Remembering Harriet Peoples 

Published 11:57 am Wednesday, May 15, 2024

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I wish I had known Harriet Peoples for herself, not just as friend Alan Peoples’ wife. She was a bonafide hippie, but a well-educated one. I encourage you to read Harriet’s obituary, for she was an accomplished woman, actively making a difference in everything she undertook.

I once saw them at breakfast in a local restaurant, and I must say that Harriet was more beautiful than the picture provided by McFarland’s. Of course she spoke well, as befits one with a master’s in English from Winthrop University. I wish I had arranged more meetings with Alan and Harriet! 

I often took Alan with me when I went to local schools to “Celebrate Liberty” for the now-defunct Columbus Lions Club. Alan brought several of his hats to one of our meetings to show the schoolkids his versatility. 

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Alan personally welcomed me to Tryon when we were stopped at the top of our street where Morris stands. He jumped out of his car, spread his arms wide, and said “Welcome to Tryon!” Now, you just cannot beat a welcome to town by the Mayor himself!

Fran records several airplane and airport programs for me. These include “Air Disasters,” “Ice Airport Alaska,” and another big airport in Africa. My son is amused when he is here because I yell at the TV: when I see a botched landing approach I advise the pilots in a loud commanding voice to “Go Around!” Of course they continue to a fiery crash twixt houses and trees, usually with no survivors. 

I get to see lots of Boeing 747s land in Alaska (I helped design that one, y’know). There are lots of lightplanes flying up there, too, as there are few roads—the little towns get all their supplies flown in by bush pilots. There are many women pilots in Alaska, who competently fly their little birds everywhere. The men seem to accept their female pilots; they appear relaxed as they sit in the right seat.

The workhorse airplane in Alaska is the renowned DeHavilland Beaver. The pilots have not only wheels to land on, but skis and floats as needed. The Beaver is a big, sturdy bird, with a big radial engine that makes it very capable—very fast, big payload, long range. This is the airplane I wanted to fly as a young dreamer of becoming an Alaska bush pilot.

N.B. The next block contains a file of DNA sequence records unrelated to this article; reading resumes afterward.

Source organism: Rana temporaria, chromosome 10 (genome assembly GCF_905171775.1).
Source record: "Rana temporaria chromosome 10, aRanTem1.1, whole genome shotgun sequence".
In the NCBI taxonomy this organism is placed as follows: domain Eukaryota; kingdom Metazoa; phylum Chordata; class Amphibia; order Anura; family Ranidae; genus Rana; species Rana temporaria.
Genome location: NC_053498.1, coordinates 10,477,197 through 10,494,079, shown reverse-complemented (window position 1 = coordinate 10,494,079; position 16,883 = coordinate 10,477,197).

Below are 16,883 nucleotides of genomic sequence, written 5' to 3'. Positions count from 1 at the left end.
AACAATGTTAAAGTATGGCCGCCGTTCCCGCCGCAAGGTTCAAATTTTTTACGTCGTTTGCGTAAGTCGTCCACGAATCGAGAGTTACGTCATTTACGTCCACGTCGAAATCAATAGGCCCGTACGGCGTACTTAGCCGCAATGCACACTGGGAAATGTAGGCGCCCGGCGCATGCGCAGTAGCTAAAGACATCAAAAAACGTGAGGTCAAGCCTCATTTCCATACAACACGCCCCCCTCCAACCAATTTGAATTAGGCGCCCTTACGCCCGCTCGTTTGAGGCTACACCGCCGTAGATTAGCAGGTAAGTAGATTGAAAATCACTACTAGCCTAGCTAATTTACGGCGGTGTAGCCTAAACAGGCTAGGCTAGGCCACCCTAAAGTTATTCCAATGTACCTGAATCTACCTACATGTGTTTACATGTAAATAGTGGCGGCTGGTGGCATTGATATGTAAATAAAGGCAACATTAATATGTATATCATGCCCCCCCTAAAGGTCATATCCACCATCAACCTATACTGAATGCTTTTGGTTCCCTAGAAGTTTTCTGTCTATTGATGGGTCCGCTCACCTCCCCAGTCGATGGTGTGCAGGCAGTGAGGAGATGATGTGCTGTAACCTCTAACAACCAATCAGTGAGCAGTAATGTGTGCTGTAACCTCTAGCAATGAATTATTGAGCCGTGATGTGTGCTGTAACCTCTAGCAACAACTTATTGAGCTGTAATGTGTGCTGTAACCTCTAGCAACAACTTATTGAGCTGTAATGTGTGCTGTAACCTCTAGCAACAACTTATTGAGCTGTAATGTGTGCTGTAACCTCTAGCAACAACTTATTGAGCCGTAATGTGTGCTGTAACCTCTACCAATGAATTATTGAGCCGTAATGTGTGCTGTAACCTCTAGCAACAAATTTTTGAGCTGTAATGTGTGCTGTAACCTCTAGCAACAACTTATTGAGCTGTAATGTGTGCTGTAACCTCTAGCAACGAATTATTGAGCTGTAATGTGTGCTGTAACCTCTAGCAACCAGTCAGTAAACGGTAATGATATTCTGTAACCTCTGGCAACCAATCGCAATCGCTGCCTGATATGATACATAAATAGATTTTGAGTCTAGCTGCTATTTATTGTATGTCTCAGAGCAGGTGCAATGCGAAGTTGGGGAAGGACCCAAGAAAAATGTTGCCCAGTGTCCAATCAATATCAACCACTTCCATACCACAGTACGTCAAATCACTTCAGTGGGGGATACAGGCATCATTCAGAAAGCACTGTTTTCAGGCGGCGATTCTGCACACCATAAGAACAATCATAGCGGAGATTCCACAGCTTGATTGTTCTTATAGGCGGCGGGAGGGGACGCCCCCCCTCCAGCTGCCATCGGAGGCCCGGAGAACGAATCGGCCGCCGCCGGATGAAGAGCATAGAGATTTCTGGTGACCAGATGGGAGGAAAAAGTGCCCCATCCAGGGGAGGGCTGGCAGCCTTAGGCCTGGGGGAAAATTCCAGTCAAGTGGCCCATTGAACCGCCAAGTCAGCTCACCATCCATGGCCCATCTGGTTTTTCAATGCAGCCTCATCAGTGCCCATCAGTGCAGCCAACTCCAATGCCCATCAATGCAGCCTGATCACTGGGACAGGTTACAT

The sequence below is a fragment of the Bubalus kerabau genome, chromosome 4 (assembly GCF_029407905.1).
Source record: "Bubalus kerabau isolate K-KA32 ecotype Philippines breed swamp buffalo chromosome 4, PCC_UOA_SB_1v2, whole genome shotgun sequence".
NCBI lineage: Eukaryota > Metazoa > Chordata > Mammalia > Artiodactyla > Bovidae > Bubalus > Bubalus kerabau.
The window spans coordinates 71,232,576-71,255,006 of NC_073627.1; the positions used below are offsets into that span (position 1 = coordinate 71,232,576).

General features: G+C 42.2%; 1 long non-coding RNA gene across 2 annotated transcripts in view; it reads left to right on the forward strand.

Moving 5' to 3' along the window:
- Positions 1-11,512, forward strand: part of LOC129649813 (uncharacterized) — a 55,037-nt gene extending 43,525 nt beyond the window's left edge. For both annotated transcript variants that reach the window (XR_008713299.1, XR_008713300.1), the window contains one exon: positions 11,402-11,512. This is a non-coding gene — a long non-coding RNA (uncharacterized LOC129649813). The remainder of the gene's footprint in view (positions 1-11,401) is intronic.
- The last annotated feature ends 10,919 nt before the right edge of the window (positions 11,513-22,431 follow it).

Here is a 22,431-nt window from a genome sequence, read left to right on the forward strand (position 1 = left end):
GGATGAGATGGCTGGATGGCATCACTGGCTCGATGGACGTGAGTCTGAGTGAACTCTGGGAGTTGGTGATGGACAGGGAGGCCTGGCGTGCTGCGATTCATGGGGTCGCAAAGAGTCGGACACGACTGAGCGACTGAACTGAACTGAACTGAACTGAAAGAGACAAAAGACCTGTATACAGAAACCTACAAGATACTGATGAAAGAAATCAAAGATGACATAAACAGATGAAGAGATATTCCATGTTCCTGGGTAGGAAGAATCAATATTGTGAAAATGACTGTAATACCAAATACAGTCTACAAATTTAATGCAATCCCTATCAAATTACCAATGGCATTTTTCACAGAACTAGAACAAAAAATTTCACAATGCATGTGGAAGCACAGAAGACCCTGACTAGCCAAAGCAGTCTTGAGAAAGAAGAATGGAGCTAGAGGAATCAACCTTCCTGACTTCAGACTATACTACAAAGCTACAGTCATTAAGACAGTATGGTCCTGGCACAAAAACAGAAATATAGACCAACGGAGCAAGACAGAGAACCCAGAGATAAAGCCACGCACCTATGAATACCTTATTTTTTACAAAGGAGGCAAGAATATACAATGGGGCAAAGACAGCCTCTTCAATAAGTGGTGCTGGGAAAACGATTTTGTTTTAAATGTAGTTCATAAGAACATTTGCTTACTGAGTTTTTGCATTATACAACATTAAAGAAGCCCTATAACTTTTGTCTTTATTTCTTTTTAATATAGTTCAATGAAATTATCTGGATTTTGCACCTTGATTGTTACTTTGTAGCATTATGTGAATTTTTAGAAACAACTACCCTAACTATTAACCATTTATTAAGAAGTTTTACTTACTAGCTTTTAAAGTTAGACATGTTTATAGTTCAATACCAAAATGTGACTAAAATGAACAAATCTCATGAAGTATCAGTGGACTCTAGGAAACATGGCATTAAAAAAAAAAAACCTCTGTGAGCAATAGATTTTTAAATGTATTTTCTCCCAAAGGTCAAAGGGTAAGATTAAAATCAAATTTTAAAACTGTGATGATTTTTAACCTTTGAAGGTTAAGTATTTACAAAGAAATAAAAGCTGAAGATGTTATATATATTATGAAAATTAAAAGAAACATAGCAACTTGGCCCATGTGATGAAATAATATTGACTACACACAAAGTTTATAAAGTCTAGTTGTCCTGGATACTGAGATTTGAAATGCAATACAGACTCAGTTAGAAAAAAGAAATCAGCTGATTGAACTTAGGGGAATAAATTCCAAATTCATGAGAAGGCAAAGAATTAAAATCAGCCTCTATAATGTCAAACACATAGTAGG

When we lived in Texas, I had a Luscombe 8A with a rag wing. It was so much fun to fly that I had it up every Sunday afternoon, usually giving someone their first ride in an airplane. Sometimes, I would take off at dusk and watch the city lights come on gradually.  The predominant neon sign color was red!

Night cross-county was really neat . . . Towns were small pools of light on a black velvet background, connected by headlights on the cars. To stay legal, I gladly made the required night landings.

I encouraged my lady friends to wear long pants, as mounting a Luscombe in a skirt reveals a lot more than a lady should! Some of them wanted to experience some G’s; one even wanted to try a spin! The women who flew with me were a courageous bunch, more adventuresome than the males!

A colleague at work wanted to try everything, so I obliged him. We then took the agreed on ride in his 14-foot day sailboat. He hooked me on sailing, so I bought a Sunfish. Daughter Sharon was not impressed with having to tack when sailing into the wind, but son Thomas took to it solidly. He liked to do battle with his friends—not happy until somebody got rammed and capsized!  

Garland would like to hear from you at 828-859-7041 or garlandgoodwi,